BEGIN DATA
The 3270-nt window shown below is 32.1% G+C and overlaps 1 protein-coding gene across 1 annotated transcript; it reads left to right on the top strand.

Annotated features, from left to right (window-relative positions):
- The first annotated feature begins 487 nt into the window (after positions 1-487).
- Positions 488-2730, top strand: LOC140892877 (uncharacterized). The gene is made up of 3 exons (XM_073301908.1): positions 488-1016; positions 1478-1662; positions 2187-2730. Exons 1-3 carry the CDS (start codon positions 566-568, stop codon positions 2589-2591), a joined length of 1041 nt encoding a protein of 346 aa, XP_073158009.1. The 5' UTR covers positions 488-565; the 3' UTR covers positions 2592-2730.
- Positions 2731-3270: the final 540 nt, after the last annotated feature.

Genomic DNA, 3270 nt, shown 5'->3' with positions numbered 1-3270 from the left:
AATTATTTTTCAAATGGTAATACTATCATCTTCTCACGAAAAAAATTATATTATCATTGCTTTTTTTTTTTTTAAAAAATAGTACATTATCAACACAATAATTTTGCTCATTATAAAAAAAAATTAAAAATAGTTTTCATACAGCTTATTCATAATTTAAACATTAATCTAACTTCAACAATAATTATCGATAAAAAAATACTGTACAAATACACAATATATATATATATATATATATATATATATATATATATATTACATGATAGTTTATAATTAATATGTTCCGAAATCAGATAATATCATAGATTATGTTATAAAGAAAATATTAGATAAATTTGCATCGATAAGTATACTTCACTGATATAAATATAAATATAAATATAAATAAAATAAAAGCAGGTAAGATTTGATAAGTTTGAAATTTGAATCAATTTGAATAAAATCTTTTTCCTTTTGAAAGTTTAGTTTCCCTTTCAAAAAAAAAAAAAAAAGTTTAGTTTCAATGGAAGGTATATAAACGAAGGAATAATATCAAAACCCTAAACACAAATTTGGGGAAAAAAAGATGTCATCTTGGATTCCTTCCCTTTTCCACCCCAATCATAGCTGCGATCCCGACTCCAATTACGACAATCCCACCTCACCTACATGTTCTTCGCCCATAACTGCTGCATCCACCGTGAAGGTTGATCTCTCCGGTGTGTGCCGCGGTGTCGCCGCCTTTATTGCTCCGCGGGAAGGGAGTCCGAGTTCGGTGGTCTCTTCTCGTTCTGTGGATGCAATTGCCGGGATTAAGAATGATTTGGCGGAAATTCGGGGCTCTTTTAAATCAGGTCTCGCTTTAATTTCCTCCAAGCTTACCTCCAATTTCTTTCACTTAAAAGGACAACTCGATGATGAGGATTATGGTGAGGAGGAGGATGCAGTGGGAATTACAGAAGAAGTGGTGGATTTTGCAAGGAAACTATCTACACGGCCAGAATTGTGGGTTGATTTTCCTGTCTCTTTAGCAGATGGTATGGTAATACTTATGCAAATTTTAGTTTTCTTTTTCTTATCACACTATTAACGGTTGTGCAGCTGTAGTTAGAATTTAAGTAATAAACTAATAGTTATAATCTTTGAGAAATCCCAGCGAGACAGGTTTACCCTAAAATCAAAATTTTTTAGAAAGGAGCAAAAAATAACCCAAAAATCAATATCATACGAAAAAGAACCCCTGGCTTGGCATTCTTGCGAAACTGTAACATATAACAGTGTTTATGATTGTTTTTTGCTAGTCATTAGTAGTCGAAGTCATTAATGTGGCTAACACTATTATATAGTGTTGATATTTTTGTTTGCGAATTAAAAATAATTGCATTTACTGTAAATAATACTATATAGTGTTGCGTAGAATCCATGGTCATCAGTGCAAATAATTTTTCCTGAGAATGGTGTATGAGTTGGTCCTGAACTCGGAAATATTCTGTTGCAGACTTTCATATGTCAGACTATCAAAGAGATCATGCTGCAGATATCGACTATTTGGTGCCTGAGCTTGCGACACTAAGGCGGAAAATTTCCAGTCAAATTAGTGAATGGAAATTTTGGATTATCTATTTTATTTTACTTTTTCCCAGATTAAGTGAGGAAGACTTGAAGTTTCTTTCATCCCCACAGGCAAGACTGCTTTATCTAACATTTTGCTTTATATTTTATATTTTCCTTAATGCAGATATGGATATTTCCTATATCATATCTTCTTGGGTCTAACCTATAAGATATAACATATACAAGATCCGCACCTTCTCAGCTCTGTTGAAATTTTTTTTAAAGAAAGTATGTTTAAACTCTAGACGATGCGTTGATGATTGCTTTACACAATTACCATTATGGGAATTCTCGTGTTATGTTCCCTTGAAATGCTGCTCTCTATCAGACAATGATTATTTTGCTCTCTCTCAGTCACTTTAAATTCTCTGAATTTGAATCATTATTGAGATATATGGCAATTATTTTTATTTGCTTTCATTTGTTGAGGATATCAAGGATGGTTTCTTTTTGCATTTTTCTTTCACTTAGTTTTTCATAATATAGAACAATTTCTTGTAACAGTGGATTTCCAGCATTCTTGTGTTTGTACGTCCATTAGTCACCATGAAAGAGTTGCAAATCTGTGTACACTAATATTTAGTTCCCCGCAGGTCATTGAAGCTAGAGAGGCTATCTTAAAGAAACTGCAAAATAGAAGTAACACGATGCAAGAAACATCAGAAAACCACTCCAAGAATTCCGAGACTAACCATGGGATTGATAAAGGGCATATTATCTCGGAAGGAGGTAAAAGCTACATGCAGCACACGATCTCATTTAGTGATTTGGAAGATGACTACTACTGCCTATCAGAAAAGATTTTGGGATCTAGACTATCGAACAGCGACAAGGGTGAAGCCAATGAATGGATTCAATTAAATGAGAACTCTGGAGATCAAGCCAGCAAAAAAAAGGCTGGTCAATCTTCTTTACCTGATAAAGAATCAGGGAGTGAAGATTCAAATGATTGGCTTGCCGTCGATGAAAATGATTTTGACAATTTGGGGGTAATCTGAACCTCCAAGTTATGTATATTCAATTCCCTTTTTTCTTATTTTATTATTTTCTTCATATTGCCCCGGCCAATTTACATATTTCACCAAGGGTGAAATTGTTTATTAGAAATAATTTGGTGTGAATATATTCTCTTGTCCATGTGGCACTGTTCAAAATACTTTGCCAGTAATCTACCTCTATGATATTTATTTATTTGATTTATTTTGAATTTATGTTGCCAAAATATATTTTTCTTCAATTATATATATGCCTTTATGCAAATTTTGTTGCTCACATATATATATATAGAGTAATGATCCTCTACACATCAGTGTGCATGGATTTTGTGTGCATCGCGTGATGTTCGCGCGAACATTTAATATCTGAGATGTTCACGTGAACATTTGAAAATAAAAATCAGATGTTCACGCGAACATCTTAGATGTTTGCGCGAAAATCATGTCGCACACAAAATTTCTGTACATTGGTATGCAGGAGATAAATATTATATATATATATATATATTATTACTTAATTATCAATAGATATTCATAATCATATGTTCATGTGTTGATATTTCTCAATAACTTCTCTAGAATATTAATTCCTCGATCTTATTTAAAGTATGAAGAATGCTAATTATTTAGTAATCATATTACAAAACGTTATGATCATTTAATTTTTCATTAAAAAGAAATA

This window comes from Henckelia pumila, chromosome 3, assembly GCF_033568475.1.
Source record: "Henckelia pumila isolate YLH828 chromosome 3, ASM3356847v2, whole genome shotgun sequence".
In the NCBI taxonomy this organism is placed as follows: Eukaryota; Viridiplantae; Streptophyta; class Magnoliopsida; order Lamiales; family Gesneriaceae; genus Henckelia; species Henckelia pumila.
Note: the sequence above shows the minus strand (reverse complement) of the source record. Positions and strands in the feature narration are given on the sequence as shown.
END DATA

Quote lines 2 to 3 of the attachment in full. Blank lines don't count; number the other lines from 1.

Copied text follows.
Annotated features, from left to right (window-relative positions):
- The first annotated feature begins 487 nt into the window (after positions 1-487).